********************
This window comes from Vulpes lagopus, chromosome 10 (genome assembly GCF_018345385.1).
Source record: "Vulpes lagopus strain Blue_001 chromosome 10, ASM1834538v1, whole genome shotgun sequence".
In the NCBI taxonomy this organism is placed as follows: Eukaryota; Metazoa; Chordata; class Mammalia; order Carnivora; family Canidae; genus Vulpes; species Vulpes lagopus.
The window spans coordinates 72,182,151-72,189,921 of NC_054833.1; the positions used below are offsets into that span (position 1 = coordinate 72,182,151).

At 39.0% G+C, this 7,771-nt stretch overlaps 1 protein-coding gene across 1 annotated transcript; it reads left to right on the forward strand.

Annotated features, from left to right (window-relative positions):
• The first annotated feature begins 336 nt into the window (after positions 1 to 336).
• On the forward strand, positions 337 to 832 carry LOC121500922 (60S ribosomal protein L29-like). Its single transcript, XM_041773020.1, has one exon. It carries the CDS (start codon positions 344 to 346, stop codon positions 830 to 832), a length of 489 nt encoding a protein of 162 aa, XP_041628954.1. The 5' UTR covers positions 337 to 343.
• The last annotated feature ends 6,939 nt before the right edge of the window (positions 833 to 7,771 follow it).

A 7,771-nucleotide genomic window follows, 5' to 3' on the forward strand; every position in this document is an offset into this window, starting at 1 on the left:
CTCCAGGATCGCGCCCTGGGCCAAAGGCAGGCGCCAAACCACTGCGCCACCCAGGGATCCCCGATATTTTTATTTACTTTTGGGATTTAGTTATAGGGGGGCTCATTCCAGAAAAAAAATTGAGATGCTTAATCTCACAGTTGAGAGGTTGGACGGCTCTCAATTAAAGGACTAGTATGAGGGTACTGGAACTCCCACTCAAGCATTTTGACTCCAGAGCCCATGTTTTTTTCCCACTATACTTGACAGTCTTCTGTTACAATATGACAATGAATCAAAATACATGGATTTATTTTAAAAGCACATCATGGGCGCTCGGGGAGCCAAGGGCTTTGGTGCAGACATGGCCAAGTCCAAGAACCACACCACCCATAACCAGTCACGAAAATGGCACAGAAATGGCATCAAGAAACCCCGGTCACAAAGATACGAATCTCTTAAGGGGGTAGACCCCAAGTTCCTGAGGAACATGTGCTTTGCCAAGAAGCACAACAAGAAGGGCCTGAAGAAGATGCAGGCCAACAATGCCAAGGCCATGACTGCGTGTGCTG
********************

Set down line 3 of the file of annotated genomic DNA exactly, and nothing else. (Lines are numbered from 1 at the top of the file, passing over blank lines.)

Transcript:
In the NCBI taxonomy this organism is placed as follows: Eukaryota; Metazoa; Chordata; class Mammalia; order Carnivora; family Canidae; genus Vulpes; species Vulpes lagopus.